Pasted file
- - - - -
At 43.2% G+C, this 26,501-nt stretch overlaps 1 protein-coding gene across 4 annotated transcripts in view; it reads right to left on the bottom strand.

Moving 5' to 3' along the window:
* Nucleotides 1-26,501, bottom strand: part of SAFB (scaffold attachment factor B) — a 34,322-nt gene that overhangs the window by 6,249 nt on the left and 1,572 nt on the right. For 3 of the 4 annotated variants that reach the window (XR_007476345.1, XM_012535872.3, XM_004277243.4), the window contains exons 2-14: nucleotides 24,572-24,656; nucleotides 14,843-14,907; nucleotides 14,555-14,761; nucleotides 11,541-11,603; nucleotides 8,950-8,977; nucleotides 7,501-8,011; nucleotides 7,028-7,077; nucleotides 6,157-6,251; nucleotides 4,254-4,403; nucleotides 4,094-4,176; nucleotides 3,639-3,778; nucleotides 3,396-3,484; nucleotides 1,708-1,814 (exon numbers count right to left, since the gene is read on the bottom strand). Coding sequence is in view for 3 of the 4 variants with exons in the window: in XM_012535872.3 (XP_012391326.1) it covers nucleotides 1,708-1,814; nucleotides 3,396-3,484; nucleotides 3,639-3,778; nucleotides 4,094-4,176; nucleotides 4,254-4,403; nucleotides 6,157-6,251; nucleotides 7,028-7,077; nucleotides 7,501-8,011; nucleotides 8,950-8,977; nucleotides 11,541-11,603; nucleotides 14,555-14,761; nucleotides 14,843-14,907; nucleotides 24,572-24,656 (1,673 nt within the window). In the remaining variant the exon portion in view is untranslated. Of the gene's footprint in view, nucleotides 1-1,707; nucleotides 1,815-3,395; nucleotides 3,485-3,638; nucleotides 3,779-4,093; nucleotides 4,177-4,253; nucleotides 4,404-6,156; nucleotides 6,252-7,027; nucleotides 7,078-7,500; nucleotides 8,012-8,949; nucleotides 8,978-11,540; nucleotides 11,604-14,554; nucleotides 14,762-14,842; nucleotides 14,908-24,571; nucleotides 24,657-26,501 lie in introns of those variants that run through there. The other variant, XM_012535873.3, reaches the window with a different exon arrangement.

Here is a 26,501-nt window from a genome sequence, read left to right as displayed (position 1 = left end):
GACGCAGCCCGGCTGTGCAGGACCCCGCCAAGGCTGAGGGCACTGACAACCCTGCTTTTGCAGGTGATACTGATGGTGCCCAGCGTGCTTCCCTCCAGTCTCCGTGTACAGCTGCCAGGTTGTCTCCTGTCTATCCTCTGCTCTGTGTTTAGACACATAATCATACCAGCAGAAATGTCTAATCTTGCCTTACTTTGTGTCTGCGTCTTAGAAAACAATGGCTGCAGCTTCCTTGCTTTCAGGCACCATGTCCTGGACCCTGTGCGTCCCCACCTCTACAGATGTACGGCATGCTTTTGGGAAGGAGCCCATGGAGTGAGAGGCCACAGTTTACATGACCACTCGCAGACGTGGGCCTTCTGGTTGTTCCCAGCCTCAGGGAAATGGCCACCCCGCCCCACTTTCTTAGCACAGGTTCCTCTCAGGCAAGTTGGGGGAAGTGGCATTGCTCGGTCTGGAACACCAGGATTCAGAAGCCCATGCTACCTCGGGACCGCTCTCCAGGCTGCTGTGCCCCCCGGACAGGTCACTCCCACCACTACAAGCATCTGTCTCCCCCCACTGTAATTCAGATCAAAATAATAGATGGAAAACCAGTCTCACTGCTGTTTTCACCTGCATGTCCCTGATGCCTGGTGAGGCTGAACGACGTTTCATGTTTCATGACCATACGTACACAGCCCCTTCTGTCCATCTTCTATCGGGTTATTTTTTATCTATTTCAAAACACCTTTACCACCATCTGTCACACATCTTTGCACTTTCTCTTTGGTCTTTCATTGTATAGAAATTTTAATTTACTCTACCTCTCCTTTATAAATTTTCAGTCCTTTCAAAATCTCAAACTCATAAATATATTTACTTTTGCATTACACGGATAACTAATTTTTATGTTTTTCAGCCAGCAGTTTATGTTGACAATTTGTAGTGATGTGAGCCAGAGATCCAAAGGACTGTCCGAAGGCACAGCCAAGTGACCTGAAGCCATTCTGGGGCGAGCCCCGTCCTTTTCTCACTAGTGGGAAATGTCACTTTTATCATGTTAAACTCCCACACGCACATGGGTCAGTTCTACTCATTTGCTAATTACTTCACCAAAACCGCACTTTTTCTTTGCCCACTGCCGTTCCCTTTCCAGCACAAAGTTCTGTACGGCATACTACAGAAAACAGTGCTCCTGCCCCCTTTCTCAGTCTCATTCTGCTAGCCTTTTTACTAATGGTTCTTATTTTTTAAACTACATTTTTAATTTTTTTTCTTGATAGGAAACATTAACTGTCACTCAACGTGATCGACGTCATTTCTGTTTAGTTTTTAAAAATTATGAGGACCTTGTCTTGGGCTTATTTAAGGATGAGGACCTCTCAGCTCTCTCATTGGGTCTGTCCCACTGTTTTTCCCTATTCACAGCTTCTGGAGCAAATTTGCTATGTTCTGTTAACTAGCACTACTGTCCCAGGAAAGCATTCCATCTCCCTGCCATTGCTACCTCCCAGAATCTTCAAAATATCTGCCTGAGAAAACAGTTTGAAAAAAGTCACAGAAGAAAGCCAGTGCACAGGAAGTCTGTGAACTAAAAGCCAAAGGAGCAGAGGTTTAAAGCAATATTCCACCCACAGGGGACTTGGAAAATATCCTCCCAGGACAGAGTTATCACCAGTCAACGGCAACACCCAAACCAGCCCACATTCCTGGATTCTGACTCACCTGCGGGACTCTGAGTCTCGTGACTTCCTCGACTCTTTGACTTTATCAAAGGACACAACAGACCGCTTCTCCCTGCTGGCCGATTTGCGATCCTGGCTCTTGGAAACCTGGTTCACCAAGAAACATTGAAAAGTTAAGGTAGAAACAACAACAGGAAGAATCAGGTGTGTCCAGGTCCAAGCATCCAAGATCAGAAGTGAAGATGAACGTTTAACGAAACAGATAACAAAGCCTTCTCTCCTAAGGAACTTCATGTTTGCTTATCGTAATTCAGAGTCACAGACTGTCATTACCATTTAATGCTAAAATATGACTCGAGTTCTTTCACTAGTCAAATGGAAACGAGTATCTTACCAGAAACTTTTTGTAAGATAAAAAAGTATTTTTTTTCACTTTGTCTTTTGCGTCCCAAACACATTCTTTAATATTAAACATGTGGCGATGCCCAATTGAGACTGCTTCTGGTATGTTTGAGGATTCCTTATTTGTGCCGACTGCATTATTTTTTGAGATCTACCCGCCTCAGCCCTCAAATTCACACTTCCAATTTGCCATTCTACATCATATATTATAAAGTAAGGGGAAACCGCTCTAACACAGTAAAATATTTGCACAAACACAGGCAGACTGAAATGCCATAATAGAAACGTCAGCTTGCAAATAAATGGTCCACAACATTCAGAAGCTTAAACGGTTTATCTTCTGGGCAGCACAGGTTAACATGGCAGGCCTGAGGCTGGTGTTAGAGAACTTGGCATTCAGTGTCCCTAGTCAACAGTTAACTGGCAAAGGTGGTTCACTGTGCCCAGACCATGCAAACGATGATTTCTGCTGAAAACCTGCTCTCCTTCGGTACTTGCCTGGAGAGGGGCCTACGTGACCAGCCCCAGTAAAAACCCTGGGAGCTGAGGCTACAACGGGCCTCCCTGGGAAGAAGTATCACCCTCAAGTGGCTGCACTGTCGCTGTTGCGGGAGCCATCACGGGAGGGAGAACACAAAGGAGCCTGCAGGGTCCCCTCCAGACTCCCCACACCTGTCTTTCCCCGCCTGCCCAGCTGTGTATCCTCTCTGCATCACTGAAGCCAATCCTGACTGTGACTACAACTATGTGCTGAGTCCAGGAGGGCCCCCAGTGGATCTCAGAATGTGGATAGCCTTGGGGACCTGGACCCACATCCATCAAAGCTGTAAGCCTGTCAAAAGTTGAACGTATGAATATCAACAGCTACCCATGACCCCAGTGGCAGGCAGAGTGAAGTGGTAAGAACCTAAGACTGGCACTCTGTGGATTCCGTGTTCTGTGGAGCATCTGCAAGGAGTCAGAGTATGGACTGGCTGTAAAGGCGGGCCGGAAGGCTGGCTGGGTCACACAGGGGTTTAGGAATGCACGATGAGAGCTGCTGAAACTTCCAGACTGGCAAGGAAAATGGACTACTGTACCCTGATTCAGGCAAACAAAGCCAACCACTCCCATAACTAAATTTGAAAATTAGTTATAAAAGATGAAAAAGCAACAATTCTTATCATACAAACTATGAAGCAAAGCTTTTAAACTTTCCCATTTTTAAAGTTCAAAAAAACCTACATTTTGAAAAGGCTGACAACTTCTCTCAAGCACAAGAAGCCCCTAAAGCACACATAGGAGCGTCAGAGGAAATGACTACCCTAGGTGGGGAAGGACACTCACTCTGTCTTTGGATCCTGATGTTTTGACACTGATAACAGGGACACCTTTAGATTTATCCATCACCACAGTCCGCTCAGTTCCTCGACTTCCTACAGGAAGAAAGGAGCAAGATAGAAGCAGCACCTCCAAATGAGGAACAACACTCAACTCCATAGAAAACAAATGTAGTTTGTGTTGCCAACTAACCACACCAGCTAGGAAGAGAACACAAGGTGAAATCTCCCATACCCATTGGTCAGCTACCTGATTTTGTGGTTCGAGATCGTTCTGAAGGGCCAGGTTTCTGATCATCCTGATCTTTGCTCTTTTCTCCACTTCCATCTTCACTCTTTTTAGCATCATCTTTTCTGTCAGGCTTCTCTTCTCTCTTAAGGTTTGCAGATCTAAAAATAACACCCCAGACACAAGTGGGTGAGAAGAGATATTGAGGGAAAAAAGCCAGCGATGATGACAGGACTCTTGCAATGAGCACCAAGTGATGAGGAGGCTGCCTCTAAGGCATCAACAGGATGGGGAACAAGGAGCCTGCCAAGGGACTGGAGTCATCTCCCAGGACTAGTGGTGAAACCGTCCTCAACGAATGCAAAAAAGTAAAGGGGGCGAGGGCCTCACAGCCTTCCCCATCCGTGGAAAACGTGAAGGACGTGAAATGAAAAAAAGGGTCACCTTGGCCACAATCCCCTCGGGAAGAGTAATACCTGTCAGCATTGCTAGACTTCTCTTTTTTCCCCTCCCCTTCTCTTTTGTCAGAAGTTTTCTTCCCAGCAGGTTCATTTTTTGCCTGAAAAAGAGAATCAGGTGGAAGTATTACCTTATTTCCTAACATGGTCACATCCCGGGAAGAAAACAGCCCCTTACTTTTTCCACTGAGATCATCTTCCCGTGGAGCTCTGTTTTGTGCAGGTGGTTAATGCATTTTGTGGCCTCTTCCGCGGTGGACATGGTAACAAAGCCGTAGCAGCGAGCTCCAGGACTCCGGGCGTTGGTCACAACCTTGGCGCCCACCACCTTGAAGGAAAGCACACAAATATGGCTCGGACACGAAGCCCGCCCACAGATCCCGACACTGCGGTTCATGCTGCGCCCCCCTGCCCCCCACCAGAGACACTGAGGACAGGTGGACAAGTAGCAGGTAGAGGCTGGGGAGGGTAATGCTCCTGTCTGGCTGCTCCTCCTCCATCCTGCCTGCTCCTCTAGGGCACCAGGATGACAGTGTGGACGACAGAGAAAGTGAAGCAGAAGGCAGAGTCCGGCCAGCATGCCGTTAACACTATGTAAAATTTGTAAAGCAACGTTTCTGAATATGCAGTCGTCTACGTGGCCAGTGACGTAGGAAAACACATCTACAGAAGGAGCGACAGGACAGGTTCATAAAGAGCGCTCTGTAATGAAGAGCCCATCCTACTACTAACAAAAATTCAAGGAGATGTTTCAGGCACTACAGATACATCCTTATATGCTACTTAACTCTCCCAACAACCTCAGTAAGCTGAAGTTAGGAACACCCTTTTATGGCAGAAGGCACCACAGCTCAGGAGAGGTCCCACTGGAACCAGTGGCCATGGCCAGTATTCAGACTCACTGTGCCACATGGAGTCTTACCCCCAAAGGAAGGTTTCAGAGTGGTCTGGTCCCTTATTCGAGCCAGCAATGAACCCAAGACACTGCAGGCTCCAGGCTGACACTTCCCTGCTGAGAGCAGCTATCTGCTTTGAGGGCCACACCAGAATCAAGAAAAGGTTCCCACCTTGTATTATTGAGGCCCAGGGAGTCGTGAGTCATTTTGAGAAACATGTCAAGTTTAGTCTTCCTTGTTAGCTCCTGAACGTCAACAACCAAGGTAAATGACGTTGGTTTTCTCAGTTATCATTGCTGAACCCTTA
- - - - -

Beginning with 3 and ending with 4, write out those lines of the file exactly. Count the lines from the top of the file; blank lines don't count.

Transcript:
* Nucleotides 1-26,501, bottom strand: part of SAFB (scaffold attachment factor B) — a 34,322-nt gene that overhangs the window by 6,249 nt on the left and 1,572 nt on the right. For 3 of the 4 annotated variants that reach the window (XR_007476345.1, XM_012535872.3, XM_004277243.4), the window contains exons 2-14: nucleotides 24,572-24,656; nucleotides 14,843-14,907; nucleotides 14,555-14,761; nucleotides 11,541-11,603; nucleotides 8,950-8,977; nucleotides 7,501-8,011; nucleotides 7,028-7,077; nucleotides 6,157-6,251; nucleotides 4,254-4,403; nucleotides 4,094-4,176; nucleotides 3,639-3,778; nucleotides 3,396-3,484; nucleotides 1,708-1,814 (exon numbers count right to left, since the gene is read on the bottom strand). Coding sequence is in view for 3 of the 4 variants with exons in the window: in XM_012535872.3 (XP_012391326.1) it covers nucleotides 1,708-1,814; nucleotides 3,396-3,484; nucleotides 3,639-3,778; nucleotides 4,094-4,176; nucleotides 4,254-4,403; nucleotides 6,157-6,251; nucleotides 7,028-7,077; nucleotides 7,501-8,011; nucleotides 8,950-8,977; nucleotides 11,541-11,603; nucleotides 14,555-14,761; nucleotides 14,843-14,907; nucleotides 24,572-24,656 (1,673 nt within the window). In the remaining variant the exon portion in view is untranslated. Of the gene's footprint in view, nucleotides 1-1,707; nucleotides 1,815-3,395; nucleotides 3,485-3,638; nucleotides 3,779-4,093; nucleotides 4,177-4,253; nucleotides 4,404-6,156; nucleotides 6,252-7,027; nucleotides 7,078-7,500; nucleotides 8,012-8,949; nucleotides 8,978-11,540; nucleotides 11,604-14,554; nucleotides 14,762-14,842; nucleotides 14,908-24,571; nucleotides 24,657-26,501 lie in introns of those variants that run through there. The other variant, XM_012535873.3, reaches the window with a different exon arrangement.

Here is a 26,501-nt window from a genome sequence, read left to right as displayed (position 1 = left end):